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J Strength Cond Res. 2009 Oct;23(7):2155-62. doi: 10.1519/JSC.0b013e3181b438f3.

Effects of static stretching in warm-up on repeated sprint performance.

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School of Sport Science, Exercise and Health, University of Western Australia, Perth, Australia.


The aim of this study was to examine the effects of static stretching during warm-up on repeated sprint performance and also to assess any influence of the order in which dynamic activities (i.e., run-throughs and drills) and static stretching are conducted. Thirteen male team sport players completed a repeated sprint ability test consisting of three sets of maximal 6 x 20-m sprints (going every 25 seconds) after performing one of three different warm-up protocols in a within-subjects counterbalanced design. Each warm-up protocol involved an initial 1000-m jog, followed by either dynamic activities only (D), static stretching followed by dynamic activities (S-D), or dynamic activities followed by static stretching (D-S). First (FST), best (BST) and total (TST) 20-m sprint times were determined for each individual set of the repeated sprint ability test and overall (3 sets combined). Although consistent significant differences were not observed between trials for TST, BST, and FST, the mean values for TST in all individual sets and overall were generally slowest in the D-S condition (D = 60.264 +/- 1.127 seconds; S-D = 60.347 +/- 1.774 seconds; D-S = 60.830 +/- 1.786 seconds). This trend was supported by moderate to large effect sizes and qualitative indications of "possible" or "likely" benefits for TST, BST, and FST for the D and S-D warm-ups compared to D-S. No significant differences or large effect sizes were noted between D and S-D, indicating similar repeated sprint ability performance. Overall, these results suggest that 20-m repeated sprint ability may be compromised when static stretching is conducted after dynamic activities and immediately prior to performance (D-S).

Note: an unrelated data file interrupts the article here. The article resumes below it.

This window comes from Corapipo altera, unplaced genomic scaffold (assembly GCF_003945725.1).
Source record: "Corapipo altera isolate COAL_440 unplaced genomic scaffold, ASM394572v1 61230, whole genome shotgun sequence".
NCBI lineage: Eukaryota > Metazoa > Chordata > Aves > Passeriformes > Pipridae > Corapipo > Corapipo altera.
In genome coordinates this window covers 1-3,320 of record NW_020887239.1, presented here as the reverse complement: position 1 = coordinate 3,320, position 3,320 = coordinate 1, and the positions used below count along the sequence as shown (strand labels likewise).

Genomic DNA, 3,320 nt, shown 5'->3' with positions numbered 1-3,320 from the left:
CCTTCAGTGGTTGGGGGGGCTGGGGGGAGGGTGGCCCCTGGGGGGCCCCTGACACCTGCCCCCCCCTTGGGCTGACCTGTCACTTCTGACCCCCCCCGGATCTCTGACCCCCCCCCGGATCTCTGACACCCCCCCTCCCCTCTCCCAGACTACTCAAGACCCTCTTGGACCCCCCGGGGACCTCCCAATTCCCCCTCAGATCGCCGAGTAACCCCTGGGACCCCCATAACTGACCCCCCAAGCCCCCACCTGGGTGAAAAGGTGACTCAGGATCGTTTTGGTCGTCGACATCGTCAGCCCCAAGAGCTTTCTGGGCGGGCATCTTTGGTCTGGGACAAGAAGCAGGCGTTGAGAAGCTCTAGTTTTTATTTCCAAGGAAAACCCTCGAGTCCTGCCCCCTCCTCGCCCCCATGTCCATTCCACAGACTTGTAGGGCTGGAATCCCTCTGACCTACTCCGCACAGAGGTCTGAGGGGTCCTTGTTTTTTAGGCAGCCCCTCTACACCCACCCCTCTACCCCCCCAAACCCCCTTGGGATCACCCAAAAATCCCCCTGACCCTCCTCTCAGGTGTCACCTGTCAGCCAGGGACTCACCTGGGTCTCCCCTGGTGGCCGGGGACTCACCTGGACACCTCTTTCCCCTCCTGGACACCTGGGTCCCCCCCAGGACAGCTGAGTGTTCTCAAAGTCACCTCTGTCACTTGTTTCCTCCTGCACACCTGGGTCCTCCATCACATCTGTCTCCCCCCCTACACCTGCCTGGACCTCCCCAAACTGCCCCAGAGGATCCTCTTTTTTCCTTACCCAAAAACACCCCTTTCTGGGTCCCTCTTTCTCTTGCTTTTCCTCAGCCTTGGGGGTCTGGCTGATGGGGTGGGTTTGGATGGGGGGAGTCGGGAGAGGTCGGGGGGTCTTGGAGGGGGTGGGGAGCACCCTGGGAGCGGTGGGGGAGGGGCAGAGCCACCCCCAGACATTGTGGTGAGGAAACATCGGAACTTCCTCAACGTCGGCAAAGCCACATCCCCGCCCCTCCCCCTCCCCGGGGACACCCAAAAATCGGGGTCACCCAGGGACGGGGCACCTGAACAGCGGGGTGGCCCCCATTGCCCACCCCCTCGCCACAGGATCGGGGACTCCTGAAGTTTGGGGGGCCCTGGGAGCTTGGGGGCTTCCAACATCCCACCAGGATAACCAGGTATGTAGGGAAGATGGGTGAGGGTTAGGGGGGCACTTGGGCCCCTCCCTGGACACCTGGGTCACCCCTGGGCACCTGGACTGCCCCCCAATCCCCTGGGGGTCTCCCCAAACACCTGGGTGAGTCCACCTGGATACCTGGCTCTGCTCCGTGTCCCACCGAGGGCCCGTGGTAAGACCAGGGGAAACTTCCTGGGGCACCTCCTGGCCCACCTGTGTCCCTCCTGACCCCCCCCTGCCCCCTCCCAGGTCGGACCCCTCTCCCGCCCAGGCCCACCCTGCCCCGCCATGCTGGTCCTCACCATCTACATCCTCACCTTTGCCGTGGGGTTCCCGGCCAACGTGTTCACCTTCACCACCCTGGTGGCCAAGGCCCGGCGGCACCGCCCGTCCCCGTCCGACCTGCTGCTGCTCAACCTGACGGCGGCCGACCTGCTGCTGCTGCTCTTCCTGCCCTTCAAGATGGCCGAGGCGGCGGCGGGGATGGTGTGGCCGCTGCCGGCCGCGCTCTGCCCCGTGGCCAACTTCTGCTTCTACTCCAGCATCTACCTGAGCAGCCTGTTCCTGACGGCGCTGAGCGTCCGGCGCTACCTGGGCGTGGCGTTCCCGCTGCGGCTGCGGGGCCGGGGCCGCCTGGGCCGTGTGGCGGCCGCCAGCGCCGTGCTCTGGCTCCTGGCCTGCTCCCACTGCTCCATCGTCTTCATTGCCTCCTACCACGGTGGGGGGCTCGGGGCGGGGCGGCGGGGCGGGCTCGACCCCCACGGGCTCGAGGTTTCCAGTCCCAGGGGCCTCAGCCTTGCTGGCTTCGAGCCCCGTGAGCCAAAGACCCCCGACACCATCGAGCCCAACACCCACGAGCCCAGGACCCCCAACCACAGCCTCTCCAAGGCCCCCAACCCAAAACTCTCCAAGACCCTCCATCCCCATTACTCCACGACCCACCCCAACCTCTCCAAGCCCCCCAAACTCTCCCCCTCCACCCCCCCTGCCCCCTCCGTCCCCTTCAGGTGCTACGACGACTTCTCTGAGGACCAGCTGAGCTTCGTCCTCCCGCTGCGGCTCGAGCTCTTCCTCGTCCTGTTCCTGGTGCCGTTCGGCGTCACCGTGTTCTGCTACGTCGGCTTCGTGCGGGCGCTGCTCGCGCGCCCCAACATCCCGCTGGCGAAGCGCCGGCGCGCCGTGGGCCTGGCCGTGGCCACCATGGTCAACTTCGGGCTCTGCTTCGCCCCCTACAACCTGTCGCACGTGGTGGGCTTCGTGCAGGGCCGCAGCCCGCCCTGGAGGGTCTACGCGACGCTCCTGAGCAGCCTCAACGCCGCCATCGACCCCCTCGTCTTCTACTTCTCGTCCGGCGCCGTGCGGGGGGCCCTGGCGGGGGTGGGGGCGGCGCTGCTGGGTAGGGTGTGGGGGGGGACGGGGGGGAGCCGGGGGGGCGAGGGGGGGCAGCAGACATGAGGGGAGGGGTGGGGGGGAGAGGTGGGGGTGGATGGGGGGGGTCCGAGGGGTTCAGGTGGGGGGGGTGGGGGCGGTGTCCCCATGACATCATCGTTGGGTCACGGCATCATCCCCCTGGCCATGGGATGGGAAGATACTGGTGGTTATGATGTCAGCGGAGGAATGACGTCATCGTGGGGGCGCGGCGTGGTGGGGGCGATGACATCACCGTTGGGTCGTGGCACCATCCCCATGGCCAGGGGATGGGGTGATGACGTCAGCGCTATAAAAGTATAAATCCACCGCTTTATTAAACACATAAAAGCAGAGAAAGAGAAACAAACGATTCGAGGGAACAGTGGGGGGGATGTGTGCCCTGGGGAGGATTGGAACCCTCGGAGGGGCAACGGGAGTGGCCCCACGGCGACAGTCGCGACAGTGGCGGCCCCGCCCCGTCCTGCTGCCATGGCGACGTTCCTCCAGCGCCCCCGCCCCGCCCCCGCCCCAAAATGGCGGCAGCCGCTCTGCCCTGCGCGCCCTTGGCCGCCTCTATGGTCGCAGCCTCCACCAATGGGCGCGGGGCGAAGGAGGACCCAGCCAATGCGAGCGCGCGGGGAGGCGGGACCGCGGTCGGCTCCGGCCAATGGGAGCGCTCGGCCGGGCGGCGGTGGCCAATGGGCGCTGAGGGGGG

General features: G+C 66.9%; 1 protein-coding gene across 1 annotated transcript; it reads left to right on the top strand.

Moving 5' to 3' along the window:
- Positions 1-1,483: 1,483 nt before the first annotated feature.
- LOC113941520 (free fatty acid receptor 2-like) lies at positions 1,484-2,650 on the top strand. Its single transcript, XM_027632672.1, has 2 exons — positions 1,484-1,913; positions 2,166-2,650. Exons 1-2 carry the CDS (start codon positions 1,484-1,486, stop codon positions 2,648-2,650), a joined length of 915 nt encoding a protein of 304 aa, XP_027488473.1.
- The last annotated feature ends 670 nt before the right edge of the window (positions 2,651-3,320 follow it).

[Indexed for MEDLINE]

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